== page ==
From farm to shelves

A visit to the sustainably managed farms in Narayanpet linked to the supply chain of big retailers.

On our first project visit as an IWitness group from IKEA Germany, we travelled to the little village Thimnapur, 70km outside Hyderabad. A rural area for generations, agriculture is the main source of income for the inhabitants of this village. Here, Project Disha supports women farmers who work very hard in the fields to produce vegetables such as tomatoes, beans, cucumbers and cabbage.

Disha trains the women farmers in sustainable agricultural practices and provides them with knowledge to change their farming techniques and move torwards organic farming. It also links these farmers with retail buyers such as Metro, Big Basket and Wyn Farms which supply the IKEA Store in Hyderabad. The goal is to fetch premium prices, use optimal resources and reduce costs.

We walked with Akkaraju Vijaya Laxmi and her family to a big load of just-picked cucumbers ready to get graded (into A, B and C), bringing 20% more profit.

Farmer Akkaraju Vijaja Laxmi

We also met the vibrant and very bold 56-year-old Dandu Bhulaxmi who cultivates tomatoes and uses organic pesticides to increase her yield. In fact, IKEA uses tomatoes cultivated by Dandu in salads in the store. This is how veggies are making it from farm to the shelves and to our plates.

As farmers receive better prices for their produce, their families are better taken care of and they are able to convince their children to take on traditional livelihood such as farming. With the support of Disha, farmers don‘t mind staying in rural areas because they see that farming can generate a decent income. The farmers now experience their work as a sustainable business with future. “My land is everything for my family since generations,” Dandu said. “My wish for my sons is to have a better life like I had. For that I work hard every day and I like it.”

Farmer Dandu Bhulaxmi

The Disha team told us that the biggest challenge is the change in mindset. Young farmer Lavanya reflected about her change in thinking: “The Disha trainer came, they told us about organic farming. But we did not take it so seriously. We thought, it‘s only another training of farming. Then I observed a group of women doing organic farming very successfully. I joined the group and have being do it now for a year. My crops are not infected with pests any longer. My yields have much improved. We are now selling to big organised buyers, like Big Basket.”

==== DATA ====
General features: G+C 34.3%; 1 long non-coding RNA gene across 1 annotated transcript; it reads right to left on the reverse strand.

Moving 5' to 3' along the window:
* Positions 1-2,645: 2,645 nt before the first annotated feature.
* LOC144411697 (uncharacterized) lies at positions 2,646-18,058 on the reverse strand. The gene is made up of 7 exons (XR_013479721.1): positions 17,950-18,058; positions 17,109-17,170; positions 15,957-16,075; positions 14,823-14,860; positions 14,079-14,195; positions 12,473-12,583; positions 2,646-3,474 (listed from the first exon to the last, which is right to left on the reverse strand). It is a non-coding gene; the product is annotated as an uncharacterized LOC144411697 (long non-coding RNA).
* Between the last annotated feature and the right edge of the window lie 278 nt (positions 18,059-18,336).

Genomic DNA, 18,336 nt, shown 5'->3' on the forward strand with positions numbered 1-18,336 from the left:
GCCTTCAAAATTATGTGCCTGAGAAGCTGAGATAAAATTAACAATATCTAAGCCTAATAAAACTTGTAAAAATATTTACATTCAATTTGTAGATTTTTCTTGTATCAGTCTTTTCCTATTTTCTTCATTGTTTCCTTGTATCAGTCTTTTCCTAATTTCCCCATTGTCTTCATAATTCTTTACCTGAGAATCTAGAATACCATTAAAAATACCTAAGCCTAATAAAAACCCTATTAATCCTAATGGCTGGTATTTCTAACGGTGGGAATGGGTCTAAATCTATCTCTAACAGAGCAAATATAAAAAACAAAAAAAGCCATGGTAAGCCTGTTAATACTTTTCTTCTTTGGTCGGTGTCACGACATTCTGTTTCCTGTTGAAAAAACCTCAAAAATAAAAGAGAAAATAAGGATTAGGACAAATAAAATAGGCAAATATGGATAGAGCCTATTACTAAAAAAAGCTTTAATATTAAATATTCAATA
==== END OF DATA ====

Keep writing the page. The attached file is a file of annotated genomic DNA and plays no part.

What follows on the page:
Farmer Lavanya with her baby

The most fascinating moment was when the women farmers started to dance and sing a traditional folksong, devoted to Disha. We did not understand the words, but the rhythm invited all of us to dance. A great gift to the Disha team, who were very touched. It was good for us to see how Disha was so appreciated by the whole community.

Dancing to the song dedicated to Disha

In the afternoon, we met the board members of Mutually Aided Cooperative Society (MACS) at Village Gowaram. This cooperative was founded one year ago to strengthen the women farmer producers, increase their volume and help them access big buyers. The board and members take responsibility of carrying out different activities pertaining to collection and distribution of their vegetables such as procurement, grading- sorting and supplies.

Due to their success and the female strength to share knowledge and learning, this collective is creating a real movement – from 60 members at the beginning to 1,120 now, after one year. “Only men keep the knowledge, but women share it,” joked one of the women farmers with a twinkle in her eye to the few men participating in that meeting.

Three board members of Mutually Aided Cooperative Society (MACS) with president

To meet these women farmers was a breathtaking moment. Most of them started very shy and with no business knowledge at all. Now they are the first female earners in their families. They are breaking traditions and gender sterotypes. We will always keep the picture of Shyamala, the president of MACS, in our minds: breastfeeding her baby while talking with us about profits and business ambitions. To get to know her vision was also very impressive: to be as big as the IKEA store in Hyderabad. Their only wish was to see how their tomatoes and cucumbers turns into salads for the customers at the IKEA restaurant. We left the group very sure that this powerful, multi-tasking and fast-growing group of women farmers will manage this and grow big.

IKEA Germany’s trip to India

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